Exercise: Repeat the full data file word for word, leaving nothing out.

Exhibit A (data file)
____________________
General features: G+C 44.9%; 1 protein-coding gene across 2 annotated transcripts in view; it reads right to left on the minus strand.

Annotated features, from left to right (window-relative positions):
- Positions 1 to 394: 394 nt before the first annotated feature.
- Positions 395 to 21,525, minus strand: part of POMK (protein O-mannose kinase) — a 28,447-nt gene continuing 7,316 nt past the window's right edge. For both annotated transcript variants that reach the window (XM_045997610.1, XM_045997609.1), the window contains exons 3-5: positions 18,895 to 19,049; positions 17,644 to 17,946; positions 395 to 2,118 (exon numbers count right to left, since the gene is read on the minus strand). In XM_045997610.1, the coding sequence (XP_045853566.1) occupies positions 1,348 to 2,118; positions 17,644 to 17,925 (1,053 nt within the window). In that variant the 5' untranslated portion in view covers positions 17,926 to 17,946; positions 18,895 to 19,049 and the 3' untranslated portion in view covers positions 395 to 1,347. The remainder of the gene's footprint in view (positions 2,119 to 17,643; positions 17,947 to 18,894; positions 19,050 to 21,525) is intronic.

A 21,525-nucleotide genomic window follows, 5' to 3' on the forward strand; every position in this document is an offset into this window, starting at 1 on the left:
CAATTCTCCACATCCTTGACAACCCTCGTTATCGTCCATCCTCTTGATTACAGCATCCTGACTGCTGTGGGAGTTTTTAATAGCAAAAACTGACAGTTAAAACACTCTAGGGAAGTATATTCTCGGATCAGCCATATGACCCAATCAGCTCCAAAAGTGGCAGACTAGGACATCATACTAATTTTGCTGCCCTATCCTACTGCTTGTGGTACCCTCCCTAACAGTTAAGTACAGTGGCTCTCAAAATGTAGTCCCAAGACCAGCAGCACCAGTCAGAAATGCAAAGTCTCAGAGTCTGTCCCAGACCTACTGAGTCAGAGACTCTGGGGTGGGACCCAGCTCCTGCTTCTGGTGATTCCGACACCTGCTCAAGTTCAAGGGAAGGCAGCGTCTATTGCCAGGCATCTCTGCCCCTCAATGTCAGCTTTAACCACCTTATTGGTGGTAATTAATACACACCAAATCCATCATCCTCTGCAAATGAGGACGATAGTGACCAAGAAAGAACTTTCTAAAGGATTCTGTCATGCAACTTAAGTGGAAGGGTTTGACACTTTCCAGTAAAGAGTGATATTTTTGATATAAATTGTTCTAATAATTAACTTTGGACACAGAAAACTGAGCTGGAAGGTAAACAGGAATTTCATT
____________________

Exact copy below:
General features: G+C 44.9%; 1 protein-coding gene across 2 annotated transcripts in view; it reads right to left on the minus strand.

Annotated features, from left to right (window-relative positions):
- Positions 1 to 394: 394 nt before the first annotated feature.
- Positions 395 to 21,525, minus strand: part of POMK (protein O-mannose kinase) — a 28,447-nt gene continuing 7,316 nt past the window's right edge. For both annotated transcript variants that reach the window (XM_045997610.1, XM_045997609.1), the window contains exons 3-5: positions 18,895 to 19,049; positions 17,644 to 17,946; positions 395 to 2,118 (exon numbers count right to left, since the gene is read on the minus strand). In XM_045997610.1, the coding sequence (XP_045853566.1) occupies positions 1,348 to 2,118; positions 17,644 to 17,925 (1,053 nt within the window). In that variant the 5' untranslated portion in view covers positions 17,926 to 17,946; positions 18,895 to 19,049 and the 3' untranslated portion in view covers positions 395 to 1,347. The remainder of the gene's footprint in view (positions 2,119 to 17,643; positions 17,947 to 18,894; positions 19,050 to 21,525) is intronic.

A 21,525-nucleotide genomic window follows, 5' to 3' on the forward strand; every position in this document is an offset into this window, starting at 1 on the left:
CAATTCTCCACATCCTTGACAACCCTCGTTATCGTCCATCCTCTTGATTACAGCATCCTGACTGCTGTGGGAGTTTTTAATAGCAAAAACTGACAGTTAAAACACTCTAGGGAAGTATATTCTCGGATCAGCCATATGACCCAATCAGCTCCAAAAGTGGCAGACTAGGACATCATACTAATTTTGCTGCCCTATCCTACTGCTTGTGGTACCCTCCCTAACAGTTAAGTACAGTGGCTCTCAAAATGTAGTCCCAAGACCAGCAGCACCAGTCAGAAATGCAAAGTCTCAGAGTCTGTCCCAGACCTACTGAGTCAGAGACTCTGGGGTGGGACCCAGCTCCTGCTTCTGGTGATTCCGACACCTGCTCAAGTTCAAGGGAAGGCAGCGTCTATTGCCAGGCATCTCTGCCCCTCAATGTCAGCTTTAACCACCTTATTGGTGGTAATTAATACACACCAAATCCATCATCCTCTGCAAATGAGGACGATAGTGACCAAGAAAGAACTTTCTAAAGGATTCTGTCATGCAACTTAAGTGGAAGGGTTTGACACTTTCCAGTAAAGAGTGATATTTTTGATATAAATTGTTCTAATAATTAACTTTGGACACAGAAAACTGAGCTGGAAGGTAAACAGGAATTTCATT